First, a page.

Glory's Garden

All the world's a garden, you know, and we are mere flowers within it. Come, I'll show you!

Don't get any funny ideas!

©2016 Glory Lennon All Rights Reserved

My Peeps!

Friday, December 31, 2010

Guide to growing palm trees

While Palms are usually associated with warm tropical and subtropical regions of the globe, many are far more cold hardy than you'd think. It is finding the right cultivar for your area and for your landscape that ensures success in growing a Palm. No matter where you live, however, to have a Palm, there are certain things you'll need to know to keep a bit of the tropics happy in your garden.
With varying growth rates and requirements, Palms have to be chosen wisely. The first step would be to investigate the different types, growing habits, hardiness and their size at maturity. To do this properly visit http://www.justpalmtrees.com . They have over 270 cultivars. Surely one of them would be right for your landscape.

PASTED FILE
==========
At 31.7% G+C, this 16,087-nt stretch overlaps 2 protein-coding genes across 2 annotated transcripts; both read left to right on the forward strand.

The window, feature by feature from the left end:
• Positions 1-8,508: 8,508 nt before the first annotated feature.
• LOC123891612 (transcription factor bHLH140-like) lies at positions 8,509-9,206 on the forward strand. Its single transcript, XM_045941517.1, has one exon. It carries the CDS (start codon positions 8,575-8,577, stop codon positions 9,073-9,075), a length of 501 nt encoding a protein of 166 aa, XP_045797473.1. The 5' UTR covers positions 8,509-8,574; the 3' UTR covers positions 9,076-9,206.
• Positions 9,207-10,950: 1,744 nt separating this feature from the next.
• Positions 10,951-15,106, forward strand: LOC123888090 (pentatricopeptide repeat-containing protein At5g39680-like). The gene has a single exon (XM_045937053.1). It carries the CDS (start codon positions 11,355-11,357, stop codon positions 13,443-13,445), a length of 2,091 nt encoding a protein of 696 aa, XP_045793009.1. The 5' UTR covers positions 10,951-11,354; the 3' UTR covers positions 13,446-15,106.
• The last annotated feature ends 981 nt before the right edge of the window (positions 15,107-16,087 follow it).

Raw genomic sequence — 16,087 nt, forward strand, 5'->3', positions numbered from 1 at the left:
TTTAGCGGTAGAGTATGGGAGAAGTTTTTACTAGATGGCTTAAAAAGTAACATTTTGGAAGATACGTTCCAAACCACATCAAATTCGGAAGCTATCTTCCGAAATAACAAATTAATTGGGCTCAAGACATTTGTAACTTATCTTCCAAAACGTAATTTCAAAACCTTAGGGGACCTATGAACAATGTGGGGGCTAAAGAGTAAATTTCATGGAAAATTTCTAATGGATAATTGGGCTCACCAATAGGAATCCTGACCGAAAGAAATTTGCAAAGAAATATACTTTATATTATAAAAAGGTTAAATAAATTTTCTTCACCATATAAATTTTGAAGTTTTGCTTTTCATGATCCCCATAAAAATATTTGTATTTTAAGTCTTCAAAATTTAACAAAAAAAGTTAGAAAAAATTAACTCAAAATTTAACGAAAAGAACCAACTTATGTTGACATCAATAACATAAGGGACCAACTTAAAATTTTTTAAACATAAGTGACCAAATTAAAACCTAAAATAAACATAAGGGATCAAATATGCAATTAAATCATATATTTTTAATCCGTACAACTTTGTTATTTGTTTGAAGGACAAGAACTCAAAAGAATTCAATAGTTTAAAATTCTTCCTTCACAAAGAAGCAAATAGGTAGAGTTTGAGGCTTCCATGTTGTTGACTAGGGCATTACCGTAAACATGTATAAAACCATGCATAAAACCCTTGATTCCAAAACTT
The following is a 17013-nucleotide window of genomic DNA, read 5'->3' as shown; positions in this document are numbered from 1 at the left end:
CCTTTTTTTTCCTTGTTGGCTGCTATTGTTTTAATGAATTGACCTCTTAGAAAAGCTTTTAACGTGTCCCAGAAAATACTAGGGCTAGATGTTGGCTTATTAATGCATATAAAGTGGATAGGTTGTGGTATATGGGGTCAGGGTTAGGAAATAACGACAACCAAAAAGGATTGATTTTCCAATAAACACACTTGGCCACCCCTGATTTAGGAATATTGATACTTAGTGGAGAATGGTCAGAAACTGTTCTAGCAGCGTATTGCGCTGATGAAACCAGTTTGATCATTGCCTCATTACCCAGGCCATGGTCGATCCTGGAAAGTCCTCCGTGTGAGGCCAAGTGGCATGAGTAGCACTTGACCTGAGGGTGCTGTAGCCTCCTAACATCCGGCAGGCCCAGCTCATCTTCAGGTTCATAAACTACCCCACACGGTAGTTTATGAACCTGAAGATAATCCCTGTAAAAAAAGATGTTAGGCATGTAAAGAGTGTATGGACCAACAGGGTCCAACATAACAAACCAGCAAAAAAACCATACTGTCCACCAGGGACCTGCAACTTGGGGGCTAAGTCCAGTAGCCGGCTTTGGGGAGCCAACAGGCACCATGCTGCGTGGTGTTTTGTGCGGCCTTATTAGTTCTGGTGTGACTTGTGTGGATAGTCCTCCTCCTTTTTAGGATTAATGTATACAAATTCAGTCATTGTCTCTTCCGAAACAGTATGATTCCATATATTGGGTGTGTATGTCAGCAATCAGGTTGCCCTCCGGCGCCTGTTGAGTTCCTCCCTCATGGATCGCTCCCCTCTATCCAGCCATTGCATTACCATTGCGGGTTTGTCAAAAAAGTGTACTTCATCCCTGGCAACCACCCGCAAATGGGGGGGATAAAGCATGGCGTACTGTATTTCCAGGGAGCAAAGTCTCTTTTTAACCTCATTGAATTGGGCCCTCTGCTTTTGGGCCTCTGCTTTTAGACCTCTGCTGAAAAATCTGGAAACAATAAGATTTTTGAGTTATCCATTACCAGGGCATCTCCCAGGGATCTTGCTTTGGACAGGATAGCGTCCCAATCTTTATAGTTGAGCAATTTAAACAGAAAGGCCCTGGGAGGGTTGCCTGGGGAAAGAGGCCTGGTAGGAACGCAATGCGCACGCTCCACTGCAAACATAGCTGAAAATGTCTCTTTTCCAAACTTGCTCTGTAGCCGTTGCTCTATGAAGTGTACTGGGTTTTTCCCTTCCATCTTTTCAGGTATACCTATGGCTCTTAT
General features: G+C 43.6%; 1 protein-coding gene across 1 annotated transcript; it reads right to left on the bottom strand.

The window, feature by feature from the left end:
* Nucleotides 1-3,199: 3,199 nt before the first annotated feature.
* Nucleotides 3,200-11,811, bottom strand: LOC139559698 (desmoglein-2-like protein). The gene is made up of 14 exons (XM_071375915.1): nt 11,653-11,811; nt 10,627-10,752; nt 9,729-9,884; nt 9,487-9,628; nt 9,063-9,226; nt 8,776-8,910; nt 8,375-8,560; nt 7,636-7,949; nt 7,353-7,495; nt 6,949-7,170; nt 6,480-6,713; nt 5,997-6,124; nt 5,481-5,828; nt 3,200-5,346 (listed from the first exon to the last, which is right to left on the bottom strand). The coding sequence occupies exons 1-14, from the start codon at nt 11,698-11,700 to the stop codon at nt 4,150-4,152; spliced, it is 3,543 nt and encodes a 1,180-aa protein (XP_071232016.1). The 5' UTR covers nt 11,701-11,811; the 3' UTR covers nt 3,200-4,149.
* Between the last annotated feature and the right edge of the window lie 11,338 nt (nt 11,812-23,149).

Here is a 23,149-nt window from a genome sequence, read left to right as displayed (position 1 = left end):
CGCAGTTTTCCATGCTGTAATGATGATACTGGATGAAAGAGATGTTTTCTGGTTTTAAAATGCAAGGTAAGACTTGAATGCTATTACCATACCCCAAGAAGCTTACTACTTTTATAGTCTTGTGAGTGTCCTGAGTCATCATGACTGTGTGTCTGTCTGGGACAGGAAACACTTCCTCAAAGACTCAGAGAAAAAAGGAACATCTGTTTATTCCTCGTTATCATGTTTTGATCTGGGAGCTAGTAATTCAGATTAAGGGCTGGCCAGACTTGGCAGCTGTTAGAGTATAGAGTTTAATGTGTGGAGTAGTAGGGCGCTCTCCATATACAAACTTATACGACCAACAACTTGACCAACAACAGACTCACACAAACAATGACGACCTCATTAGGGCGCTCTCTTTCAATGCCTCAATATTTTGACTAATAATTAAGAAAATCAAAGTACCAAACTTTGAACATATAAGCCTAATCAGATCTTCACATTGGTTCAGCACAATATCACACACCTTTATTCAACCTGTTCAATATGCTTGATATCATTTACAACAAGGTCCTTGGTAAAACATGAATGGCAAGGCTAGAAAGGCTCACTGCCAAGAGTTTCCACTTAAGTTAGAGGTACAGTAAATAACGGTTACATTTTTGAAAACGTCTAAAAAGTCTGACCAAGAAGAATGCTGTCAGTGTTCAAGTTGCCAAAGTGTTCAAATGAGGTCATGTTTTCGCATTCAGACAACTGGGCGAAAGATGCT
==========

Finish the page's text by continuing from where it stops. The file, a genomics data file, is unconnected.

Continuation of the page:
Once you have your Palm the planting is easy. Use good, rich soil amended with compost and organic matter and dig a planting hole only as deep as the root-ball and 1-2 feet wider. Center the Palm within the hole and back fill pressing the soil around firmly. If it is a big Palm, already a few years old or a transplant, staking might be necessary. Palms don't have much by way of roots to keep it firmly in place. Water it regularly and often until well established. Providing a bit of shade around the roots by way of a thick mulch wouldn't be bad either just to keep it from drying out.

Frequently spraying the Palm leaves with the hose is advisable for dislodging any wondering insects, cleaning off foliage and for providing humidity. After that you'll have nothing to do but admire your Palm. The only other maintenance they require and this is for some cultivars who may not shed their leaves cleanly, is to cut them off or trim the leaf base to keep the trunk looking neat.